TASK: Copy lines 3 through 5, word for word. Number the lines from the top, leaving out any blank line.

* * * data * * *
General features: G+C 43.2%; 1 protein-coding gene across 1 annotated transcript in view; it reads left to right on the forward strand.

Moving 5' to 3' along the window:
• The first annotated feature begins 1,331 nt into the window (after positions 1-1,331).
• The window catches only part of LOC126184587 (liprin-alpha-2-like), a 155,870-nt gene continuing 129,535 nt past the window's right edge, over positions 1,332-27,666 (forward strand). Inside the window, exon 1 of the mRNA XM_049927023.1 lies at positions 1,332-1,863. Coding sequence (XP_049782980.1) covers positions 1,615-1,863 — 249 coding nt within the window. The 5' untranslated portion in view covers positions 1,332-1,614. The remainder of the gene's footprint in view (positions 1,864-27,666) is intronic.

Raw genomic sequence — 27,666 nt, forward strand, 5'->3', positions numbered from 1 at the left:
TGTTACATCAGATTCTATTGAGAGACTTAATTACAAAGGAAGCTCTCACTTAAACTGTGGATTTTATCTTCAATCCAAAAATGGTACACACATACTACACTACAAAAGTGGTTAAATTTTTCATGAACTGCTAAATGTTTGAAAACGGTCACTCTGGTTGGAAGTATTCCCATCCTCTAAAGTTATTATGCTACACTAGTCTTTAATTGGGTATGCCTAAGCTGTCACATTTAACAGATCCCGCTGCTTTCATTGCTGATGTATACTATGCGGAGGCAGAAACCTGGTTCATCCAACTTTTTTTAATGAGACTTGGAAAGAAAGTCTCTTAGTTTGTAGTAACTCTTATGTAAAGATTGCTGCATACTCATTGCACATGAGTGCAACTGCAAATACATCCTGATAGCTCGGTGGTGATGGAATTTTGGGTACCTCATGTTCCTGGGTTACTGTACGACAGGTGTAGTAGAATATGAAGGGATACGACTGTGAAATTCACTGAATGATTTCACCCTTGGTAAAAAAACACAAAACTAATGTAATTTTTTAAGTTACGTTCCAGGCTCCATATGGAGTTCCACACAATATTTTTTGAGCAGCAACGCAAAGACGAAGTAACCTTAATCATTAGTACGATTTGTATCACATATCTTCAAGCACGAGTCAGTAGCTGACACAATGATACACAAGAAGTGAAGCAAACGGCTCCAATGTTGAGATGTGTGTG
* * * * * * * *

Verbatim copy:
• The first annotated feature begins 1,331 nt into the window (after positions 1-1,331).
• The window catches only part of LOC126184587 (liprin-alpha-2-like), a 155,870-nt gene continuing 129,535 nt past the window's right edge, over positions 1,332-27,666 (forward strand). Inside the window, exon 1 of the mRNA XM_049927023.1 lies at positions 1,332-1,863. Coding sequence (XP_049782980.1) covers positions 1,615-1,863 — 249 coding nt within the window. The 5' untranslated portion in view covers positions 1,332-1,614. The remainder of the gene's footprint in view (positions 1,864-27,666) is intronic.

Raw genomic sequence — 27,666 nt, forward strand, 5'->3', positions numbered from 1 at the left: